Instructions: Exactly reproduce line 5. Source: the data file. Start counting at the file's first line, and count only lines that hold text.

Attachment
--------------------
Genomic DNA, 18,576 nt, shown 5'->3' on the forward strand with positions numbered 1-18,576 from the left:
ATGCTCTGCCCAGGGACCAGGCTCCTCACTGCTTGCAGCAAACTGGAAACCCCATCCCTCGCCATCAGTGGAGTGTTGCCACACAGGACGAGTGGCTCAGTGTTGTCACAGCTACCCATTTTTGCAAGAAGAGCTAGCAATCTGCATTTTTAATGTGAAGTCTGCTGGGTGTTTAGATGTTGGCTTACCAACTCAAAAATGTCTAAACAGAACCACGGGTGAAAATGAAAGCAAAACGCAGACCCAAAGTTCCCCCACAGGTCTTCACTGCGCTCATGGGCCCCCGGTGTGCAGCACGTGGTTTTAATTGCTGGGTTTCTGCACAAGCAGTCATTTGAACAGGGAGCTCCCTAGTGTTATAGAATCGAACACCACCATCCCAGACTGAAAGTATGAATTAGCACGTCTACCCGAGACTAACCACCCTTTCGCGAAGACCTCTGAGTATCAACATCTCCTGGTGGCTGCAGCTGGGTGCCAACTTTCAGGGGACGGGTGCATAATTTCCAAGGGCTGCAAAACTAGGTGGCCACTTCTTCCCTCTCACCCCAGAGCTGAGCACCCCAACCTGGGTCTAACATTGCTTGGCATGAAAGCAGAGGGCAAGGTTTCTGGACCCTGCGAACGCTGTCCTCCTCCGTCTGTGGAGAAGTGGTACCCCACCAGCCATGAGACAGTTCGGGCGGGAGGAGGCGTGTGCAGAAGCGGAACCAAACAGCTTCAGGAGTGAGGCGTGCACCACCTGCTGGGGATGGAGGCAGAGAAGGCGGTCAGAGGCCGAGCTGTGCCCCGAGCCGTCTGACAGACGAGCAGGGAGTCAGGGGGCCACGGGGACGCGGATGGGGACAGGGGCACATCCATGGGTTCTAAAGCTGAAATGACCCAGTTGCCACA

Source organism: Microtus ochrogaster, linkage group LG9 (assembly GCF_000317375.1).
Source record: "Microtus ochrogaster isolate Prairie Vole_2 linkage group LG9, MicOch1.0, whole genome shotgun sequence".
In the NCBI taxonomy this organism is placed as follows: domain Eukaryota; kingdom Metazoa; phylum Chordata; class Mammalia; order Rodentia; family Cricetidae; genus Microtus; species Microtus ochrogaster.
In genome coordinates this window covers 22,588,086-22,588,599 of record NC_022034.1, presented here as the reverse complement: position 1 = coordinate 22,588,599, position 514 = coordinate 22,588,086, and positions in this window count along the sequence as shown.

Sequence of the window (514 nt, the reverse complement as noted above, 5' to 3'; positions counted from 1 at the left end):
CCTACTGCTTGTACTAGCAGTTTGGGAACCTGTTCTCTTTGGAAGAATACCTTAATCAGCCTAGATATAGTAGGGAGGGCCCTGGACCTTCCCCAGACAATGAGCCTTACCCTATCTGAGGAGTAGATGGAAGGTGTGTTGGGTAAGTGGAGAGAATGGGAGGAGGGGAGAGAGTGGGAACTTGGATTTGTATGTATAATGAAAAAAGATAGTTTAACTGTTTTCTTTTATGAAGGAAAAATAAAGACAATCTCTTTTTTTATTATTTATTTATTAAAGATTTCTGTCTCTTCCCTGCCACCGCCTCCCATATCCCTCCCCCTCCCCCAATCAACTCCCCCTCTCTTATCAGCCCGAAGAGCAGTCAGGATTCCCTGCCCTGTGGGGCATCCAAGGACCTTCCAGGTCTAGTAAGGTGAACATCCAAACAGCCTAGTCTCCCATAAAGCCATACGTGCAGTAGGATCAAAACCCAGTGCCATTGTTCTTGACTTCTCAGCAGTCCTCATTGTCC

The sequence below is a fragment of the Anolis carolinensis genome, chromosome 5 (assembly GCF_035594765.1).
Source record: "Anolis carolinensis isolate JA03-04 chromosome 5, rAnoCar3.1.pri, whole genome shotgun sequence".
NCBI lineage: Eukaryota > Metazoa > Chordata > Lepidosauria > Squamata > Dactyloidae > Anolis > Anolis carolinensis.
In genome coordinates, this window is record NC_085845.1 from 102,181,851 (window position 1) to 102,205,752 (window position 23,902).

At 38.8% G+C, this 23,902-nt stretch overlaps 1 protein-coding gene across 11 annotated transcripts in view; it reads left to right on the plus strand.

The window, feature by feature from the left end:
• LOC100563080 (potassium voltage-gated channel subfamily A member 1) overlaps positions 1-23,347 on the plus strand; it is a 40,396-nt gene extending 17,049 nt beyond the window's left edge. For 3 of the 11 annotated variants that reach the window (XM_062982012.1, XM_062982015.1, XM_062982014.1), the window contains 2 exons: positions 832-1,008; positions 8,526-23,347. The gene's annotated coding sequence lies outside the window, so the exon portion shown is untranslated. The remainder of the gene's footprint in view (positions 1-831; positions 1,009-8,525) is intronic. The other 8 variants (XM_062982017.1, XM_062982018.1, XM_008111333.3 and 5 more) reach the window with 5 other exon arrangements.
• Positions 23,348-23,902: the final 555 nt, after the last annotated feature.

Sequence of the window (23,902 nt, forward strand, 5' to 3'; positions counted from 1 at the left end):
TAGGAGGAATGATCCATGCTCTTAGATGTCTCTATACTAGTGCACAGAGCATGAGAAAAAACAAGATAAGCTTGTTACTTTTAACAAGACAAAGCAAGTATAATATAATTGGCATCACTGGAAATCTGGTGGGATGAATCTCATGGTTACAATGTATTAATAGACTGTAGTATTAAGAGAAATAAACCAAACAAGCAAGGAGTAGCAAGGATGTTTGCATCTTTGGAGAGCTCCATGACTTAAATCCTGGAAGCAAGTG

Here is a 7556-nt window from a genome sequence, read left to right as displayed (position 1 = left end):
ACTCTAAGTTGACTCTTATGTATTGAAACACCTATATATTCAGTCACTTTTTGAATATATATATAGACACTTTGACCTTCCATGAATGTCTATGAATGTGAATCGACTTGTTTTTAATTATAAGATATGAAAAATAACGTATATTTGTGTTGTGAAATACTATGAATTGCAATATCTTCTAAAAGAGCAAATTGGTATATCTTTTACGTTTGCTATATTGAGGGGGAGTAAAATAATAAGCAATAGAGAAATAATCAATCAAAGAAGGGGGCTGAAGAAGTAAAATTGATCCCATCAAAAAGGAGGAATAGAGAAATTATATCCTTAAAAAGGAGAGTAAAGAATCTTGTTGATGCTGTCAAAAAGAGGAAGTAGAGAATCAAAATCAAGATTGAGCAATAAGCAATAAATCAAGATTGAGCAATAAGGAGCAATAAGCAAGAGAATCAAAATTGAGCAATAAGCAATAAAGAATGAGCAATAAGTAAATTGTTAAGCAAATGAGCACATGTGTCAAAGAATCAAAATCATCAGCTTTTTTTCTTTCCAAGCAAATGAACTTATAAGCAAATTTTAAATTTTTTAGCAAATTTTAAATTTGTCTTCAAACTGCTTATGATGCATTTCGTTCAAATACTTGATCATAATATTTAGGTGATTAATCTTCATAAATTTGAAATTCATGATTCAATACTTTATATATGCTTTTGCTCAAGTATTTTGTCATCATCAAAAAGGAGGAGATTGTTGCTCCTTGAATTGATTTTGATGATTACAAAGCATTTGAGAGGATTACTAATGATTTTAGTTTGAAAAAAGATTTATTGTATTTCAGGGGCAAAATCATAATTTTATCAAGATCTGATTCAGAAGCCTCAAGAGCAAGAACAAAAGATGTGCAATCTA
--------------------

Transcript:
In the NCBI taxonomy this organism is placed as follows: domain Eukaryota; kingdom Metazoa; phylum Chordata; class Mammalia; order Rodentia; family Cricetidae; genus Microtus; species Microtus ochrogaster.